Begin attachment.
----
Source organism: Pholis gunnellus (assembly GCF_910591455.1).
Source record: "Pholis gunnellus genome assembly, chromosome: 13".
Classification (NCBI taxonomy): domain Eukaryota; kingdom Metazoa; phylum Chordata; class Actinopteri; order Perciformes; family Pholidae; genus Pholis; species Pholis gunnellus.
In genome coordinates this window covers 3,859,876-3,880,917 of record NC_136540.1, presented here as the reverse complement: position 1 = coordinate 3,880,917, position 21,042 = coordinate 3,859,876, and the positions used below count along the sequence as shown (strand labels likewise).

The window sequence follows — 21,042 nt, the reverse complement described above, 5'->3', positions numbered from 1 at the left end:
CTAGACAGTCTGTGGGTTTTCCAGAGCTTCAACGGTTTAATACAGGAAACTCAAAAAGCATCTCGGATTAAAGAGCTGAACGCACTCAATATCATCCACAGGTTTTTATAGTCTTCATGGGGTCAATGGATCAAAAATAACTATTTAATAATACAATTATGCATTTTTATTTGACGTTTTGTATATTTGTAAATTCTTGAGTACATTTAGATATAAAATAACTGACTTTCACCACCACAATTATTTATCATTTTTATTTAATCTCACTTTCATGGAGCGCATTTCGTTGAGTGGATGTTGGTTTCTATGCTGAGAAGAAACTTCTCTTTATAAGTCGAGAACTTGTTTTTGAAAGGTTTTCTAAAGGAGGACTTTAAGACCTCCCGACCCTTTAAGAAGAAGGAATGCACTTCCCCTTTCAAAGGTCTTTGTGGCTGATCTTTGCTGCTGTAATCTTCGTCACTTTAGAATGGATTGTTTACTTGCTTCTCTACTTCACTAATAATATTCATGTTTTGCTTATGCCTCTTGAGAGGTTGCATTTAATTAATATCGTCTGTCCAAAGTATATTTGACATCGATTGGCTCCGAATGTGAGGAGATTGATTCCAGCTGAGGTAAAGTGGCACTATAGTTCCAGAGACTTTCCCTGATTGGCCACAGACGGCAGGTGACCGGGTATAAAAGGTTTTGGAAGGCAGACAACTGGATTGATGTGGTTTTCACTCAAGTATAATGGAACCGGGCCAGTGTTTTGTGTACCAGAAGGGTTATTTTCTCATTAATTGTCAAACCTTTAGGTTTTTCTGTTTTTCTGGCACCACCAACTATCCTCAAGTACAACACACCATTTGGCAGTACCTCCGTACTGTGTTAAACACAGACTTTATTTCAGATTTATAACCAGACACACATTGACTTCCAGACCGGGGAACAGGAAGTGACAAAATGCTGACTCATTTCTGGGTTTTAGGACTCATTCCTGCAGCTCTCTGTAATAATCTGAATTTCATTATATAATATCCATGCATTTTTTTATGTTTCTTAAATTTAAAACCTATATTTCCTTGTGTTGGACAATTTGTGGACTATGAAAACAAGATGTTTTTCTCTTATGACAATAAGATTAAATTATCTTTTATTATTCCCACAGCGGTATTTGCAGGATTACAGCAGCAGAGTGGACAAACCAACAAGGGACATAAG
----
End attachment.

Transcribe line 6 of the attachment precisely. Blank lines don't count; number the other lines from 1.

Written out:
CTAGACAGTCTGTGGGTTTTCCAGAGCTTCAACGGTTTAATACAGGAAACTCAAAAAGCATCTCGGATTAAAGAGCTGAACGCACTCAATATCATCCACAGGTTTTTATAGTCTTCATGGGGTCAATGGATCAAAAATAACTATTTAATAATACAATTATGCATTTTTATTTGACGTTTTGTATATTTGTAAATTCTTGAGTACATTTAGATATAAAATAACTGACTTTCACCACCACAATTATTTATCATTTTTATTTAATCTCACTTTCATGGAGCGCATTTCGTTGAGTGGATGTTGGTTTCTATGCTGAGAAGAAACTTCTCTTTATAAGTCGAGAACTTGTTTTTGAAAGGTTTTCTAAAGGAGGACTTTAAGACCTCCCGACCCTTTAAGAAGAAGGAATGCACTTCCCCTTTCAAAGGTCTTTGTGGCTGATCTTTGCTGCTGTAATCTTCGTCACTTTAGAATGGATTGTTTACTTGCTTCTCTACTTCACTAATAATATTCATGTTTTGCTTATGCCTCTTGAGAGGTTGCATTTAATTAATATCGTCTGTCCAAAGTATATTTGACATCGATTGGCTCCGAATGTGAGGAGATTGATTCCAGCTGAGGTAAAGTGGCACTATAGTTCCAGAGACTTTCCCTGATTGGCCACAGACGGCAGGTGACCGGGTATAAAAGGTTTTGGAAGGCAGACAACTGGATTGATGTGGTTTTCACTCAAGTATAATGGAACCGGGCCAGTGTTTTGTGTACCAGAAGGGTTATTTTCTCATTAATTGTCAAACCTTTAGGTTTTTCTGTTTTTCTGGCACCACCAACTATCCTCAAGTACAACACACCATTTGGCAGTACCTCCGTACTGTGTTAAACACAGACTTTATTTCAGATTTATAACCAGACACACATTGACTTCCAGACCGGGGAACAGGAAGTGACAAAATGCTGACTCATTTCTGGGTTTTAGGACTCATTCCTGCAGCTCTCTGTAATAATCTGAATTTCATTATATAATATCCATGCATTTTTTTATGTTTCTTAAATTTAAAACCTATATTTCCTTGTGTTGGACAATTTGTGGACTATGAAAACAAGATGTTTTTCTCTTATGACAATAAGATTAAATTATCTTTTATTATTCCCACAGCGGTATTTGCAGGATTACAGCAGCAGAGTGGACAAACCAACAAGGGACATAAG